Posset Pot

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Posset Pot, ca. 1695
Tin-glazed earthenware
13 × 11 in. (33.02 × 27.94 cm)
Gift of Virginia and Robert V. Krikorian M1987.47a,b
Photo credit: John R. Glembin
Not Currently on View

By the time this example was made in the 1690s, posset pots had become potent symbols of wealth and taste that were prominently displayed in English homes. The blue and white decoration featuring birds and flowers imitated imported Chinese porcelain and appealed to the Western taste for exotic Eastern design. The vessel’s unusual shape was designed to accommodate a mixture of hot spiced milk curdled with wine or ale, called posset. The froth of the brew rose to the top of the pot and the strawlike spout allowed drinkers to suck up the liquid from the bottom. The lid kept the concoction warm and the double handles allowed it to be passed from one person to the next around a table.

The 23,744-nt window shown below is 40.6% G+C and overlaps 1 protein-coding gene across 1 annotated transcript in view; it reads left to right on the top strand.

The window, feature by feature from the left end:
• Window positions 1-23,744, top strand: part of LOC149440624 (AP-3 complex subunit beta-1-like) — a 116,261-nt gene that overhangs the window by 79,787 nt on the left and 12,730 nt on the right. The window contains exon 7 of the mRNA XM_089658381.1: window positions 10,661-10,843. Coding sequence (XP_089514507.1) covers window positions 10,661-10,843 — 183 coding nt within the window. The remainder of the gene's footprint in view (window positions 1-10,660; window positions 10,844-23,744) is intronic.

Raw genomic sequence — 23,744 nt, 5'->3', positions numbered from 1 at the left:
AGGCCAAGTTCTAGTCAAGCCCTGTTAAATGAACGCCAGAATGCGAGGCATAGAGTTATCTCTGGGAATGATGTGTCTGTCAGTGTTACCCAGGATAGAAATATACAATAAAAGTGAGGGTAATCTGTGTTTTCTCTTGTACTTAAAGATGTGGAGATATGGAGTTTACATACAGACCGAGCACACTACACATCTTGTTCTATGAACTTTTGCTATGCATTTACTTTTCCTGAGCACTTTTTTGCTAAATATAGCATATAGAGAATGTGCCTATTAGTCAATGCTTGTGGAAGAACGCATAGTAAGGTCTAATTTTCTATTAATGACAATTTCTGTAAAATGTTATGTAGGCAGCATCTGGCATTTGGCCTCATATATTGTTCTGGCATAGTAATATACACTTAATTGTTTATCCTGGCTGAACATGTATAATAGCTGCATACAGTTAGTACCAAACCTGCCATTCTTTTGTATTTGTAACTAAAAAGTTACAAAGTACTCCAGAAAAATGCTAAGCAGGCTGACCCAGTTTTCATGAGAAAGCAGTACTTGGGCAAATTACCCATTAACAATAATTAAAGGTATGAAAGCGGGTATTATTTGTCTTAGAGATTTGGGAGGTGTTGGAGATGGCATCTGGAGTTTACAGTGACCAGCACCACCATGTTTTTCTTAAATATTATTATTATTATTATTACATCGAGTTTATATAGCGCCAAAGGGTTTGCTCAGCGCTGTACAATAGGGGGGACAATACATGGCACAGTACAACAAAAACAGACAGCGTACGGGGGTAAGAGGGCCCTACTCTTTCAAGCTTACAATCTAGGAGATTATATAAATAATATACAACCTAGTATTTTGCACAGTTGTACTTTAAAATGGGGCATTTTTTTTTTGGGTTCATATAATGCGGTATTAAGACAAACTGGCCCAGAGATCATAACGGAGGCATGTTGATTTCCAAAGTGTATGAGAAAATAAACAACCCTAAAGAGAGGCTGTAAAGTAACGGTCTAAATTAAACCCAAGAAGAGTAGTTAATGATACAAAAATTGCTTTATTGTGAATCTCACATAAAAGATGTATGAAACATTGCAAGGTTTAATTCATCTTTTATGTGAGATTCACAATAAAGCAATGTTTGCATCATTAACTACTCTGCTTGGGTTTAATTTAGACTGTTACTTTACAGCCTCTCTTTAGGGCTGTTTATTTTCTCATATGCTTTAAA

Publication History
Fortin, Sylvain. Panoramas: History and Citizenship Education : Cycle Two. Montréal: Graficor, 2008, p. 112, fig. 81, color illus.

Andera, Margaret, Nonie Gadsden, Britt Salvesen, and Laurie Winters. Collection Guide: Milwaukee Art Museum. Milwaukee, Wisconsin: Milwaukee Art Museum, 2004, pp. 26, 69, cat. 37, color illus. p. 26.

Ward, Gerald W., and Brock W. Jobe. American Furniture With Related Decorative Arts, 1660 - 1830: the Milwaukee Art Museum and the Layton Art Collection. New York: Hills Press, 1991, p. 93, cat. 35, b/w illus. p. 93.

This information is subject to change as the result of ongoing research.